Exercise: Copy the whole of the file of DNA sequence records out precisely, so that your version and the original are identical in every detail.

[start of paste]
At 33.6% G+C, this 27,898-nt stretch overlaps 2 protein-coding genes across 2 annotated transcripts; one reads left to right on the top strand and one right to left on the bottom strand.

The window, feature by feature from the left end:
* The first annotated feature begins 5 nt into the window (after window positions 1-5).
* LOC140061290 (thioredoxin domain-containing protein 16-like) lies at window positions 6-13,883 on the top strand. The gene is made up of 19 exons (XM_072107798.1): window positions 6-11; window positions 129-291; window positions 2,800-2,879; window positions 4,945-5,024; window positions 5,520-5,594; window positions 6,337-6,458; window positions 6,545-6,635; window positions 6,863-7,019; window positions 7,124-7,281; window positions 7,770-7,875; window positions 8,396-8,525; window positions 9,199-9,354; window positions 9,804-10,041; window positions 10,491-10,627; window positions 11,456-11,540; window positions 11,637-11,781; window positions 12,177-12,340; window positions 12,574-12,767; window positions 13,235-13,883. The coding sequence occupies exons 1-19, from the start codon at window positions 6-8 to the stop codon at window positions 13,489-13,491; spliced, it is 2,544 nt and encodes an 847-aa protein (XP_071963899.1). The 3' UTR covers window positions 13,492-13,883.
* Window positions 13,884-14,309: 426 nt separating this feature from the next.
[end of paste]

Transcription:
At 33.6% G+C, this 27,898-nt stretch overlaps 2 protein-coding genes across 2 annotated transcripts; one reads left to right on the top strand and one right to left on the bottom strand.

The window, feature by feature from the left end:
* The first annotated feature begins 5 nt into the window (after window positions 1-5).
* LOC140061290 (thioredoxin domain-containing protein 16-like) lies at window positions 6-13,883 on the top strand. The gene is made up of 19 exons (XM_072107798.1): window positions 6-11; window positions 129-291; window positions 2,800-2,879; window positions 4,945-5,024; window positions 5,520-5,594; window positions 6,337-6,458; window positions 6,545-6,635; window positions 6,863-7,019; window positions 7,124-7,281; window positions 7,770-7,875; window positions 8,396-8,525; window positions 9,199-9,354; window positions 9,804-10,041; window positions 10,491-10,627; window positions 11,456-11,540; window positions 11,637-11,781; window positions 12,177-12,340; window positions 12,574-12,767; window positions 13,235-13,883. The coding sequence occupies exons 1-19, from the start codon at window positions 6-8 to the stop codon at window positions 13,489-13,491; spliced, it is 2,544 nt and encodes an 847-aa protein (XP_071963899.1). The 3' UTR covers window positions 13,492-13,883.
* Window positions 13,884-14,309: 426 nt separating this feature from the next.